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Checkout-free Amazon Go store finally opens to the public

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Amazon-Go-walking-in_500-x-400This piece originally ran on csnews.com. 

SEATTLE — After a year of testing, Amazon Inc. has opened its checkout-free grocery store concept to the public.

Located at 2131 7th Ave. in Seattle, Amazon Go is a roughly 1,800-square-foot store that uses “Just Walk Out Technology,” relying on cameras and seasons to track what shoppers remove from shelves and what they put back. Customers are billed after leaving the store using credit cards on file.

According to the ecommerce retailer, in order to shop at Amazon Go, all customers need is an Amazon account, the free Amazon Go mobile app, and a recent-generation iPhone or Android. When they arrive, they use the app to enter the store, “then feel free to put your phone away — you don’t need it to shop. Then just browse and shop like you would at any other store. Once you’re done shopping, you’re on your way! No lines, no checkout,” the company said on its website.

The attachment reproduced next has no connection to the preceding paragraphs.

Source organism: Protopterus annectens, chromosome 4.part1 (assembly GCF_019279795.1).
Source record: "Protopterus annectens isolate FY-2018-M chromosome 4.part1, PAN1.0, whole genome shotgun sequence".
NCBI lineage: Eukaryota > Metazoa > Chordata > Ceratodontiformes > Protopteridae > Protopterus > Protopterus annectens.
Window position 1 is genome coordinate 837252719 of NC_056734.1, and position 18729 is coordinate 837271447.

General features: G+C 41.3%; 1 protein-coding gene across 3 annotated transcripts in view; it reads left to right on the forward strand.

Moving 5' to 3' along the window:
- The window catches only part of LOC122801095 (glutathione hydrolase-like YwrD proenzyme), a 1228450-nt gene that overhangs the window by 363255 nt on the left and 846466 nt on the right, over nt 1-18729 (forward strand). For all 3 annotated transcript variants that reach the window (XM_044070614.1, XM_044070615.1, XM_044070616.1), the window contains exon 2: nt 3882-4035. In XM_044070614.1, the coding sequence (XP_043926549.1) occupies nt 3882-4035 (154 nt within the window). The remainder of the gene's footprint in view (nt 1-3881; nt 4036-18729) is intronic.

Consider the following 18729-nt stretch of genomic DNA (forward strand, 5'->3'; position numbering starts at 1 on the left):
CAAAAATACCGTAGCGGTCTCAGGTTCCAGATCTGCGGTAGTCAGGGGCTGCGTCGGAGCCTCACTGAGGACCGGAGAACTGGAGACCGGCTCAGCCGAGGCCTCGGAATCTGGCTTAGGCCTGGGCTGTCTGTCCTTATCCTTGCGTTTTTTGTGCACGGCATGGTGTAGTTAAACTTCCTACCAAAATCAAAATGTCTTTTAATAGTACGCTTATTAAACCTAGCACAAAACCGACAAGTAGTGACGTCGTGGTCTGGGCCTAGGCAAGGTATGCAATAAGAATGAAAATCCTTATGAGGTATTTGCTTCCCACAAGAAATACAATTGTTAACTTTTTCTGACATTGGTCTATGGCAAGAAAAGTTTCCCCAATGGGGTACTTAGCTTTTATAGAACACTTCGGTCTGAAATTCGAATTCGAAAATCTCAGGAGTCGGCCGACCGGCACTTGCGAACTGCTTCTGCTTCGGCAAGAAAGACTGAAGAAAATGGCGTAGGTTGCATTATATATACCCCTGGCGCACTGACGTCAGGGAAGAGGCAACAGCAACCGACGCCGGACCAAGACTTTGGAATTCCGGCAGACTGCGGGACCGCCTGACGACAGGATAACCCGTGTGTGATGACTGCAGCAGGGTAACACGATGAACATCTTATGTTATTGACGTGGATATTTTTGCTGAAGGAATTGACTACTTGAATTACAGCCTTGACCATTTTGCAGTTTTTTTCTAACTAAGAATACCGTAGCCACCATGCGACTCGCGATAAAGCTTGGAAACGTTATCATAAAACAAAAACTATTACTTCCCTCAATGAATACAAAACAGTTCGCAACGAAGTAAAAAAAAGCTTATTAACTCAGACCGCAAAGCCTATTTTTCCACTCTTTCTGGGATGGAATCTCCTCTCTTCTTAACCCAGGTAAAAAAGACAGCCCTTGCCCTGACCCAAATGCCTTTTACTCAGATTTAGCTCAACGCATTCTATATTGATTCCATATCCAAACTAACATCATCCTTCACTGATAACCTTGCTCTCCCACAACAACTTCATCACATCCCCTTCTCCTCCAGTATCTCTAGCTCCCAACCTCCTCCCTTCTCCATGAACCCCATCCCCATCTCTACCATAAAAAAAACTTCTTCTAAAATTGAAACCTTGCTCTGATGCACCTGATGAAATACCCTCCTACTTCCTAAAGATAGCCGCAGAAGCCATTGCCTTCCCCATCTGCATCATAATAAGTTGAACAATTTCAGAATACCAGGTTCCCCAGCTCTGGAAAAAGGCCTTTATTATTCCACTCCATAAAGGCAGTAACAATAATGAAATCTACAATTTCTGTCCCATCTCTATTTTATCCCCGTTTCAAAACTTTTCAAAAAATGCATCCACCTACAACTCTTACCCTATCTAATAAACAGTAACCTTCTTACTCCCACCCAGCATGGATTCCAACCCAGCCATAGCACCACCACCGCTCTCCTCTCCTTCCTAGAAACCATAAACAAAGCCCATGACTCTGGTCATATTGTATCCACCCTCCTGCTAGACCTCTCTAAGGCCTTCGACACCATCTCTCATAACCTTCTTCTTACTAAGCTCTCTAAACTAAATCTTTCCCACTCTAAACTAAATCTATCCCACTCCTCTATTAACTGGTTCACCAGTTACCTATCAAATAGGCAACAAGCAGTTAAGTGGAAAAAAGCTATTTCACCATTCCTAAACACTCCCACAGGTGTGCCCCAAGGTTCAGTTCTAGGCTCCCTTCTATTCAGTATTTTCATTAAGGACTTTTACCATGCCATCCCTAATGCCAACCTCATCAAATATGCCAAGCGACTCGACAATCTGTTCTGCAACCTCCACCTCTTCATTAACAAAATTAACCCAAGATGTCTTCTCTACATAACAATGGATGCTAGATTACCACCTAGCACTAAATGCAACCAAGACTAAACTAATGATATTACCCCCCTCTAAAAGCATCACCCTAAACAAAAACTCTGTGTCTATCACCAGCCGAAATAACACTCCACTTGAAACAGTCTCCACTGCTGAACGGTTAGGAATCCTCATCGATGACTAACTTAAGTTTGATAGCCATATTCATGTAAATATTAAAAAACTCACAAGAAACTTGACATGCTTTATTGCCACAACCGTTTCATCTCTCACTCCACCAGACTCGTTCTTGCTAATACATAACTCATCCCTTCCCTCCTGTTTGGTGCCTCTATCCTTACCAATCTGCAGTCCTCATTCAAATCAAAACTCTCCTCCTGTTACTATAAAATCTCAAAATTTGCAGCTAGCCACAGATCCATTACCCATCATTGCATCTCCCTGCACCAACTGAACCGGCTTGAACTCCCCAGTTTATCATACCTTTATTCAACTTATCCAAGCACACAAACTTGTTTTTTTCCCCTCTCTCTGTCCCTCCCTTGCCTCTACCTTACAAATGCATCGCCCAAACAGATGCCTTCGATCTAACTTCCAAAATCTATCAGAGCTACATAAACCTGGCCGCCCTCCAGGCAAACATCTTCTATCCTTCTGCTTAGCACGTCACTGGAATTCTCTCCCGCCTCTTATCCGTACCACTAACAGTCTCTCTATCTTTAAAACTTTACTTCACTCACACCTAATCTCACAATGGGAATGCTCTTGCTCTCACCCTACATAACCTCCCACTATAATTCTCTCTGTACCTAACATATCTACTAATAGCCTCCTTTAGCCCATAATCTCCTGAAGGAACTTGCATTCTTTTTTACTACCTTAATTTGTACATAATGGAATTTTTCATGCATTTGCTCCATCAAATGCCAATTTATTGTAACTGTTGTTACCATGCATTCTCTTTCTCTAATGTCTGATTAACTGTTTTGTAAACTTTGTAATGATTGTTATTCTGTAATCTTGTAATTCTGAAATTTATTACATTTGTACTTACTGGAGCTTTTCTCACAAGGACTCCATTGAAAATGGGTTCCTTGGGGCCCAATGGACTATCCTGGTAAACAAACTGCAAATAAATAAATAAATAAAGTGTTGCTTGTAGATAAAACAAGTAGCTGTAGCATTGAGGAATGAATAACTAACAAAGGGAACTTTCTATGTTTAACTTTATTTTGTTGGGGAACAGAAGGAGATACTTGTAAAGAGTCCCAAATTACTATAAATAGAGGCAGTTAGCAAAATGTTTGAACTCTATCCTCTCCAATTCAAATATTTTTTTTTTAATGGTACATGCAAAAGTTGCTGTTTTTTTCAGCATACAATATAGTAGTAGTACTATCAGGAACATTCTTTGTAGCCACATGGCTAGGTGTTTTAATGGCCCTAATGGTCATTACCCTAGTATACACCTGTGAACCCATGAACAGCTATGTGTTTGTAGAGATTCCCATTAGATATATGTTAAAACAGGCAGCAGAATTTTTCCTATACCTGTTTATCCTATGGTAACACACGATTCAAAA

Amazon Go offers ready-to-eat breakfast, lunch, dinner, and snack options made by company chefs and local kitchens and bakeries; a selection of grocery essentials ranging from staples like bread and milk to artisan cheeses and locally made chocolates; and chef-designed Amazon Meal Kits that includes all ingredients needed to make a meal for two in about 30 minutes.

Aside from the check-out process, much of the store will feel familiar to shoppers, as Amazon has printed price tags just as traditional brick-and-mortar stores do, Reuters reported. Associates available in the store work in the kitchen to prep ingredients, make ready-to-eat food, stock shelves and help customers. An additional associate is stationed at the store’s wine and beer section to check IDs.

The convenience-style store opened to Amazon employees only on Dec. 5, 2016, in a test phase. At the time, Amazon said it expected members of the public to begin shopping the store in early 2017. However, the retailer has faced challenges along the way, like correctly identifying shoppers with similar body types, and children moving items to incorrect places, according to the news outlet.

Gianna Puerini, vice president of Amazon Go, said in an interview that the store worked very well throughout the test phase, thanks to four years of prior legwork. “This technology didn’t exist. It was really advancing the state of the art of computer vision and machine learning,” she noted.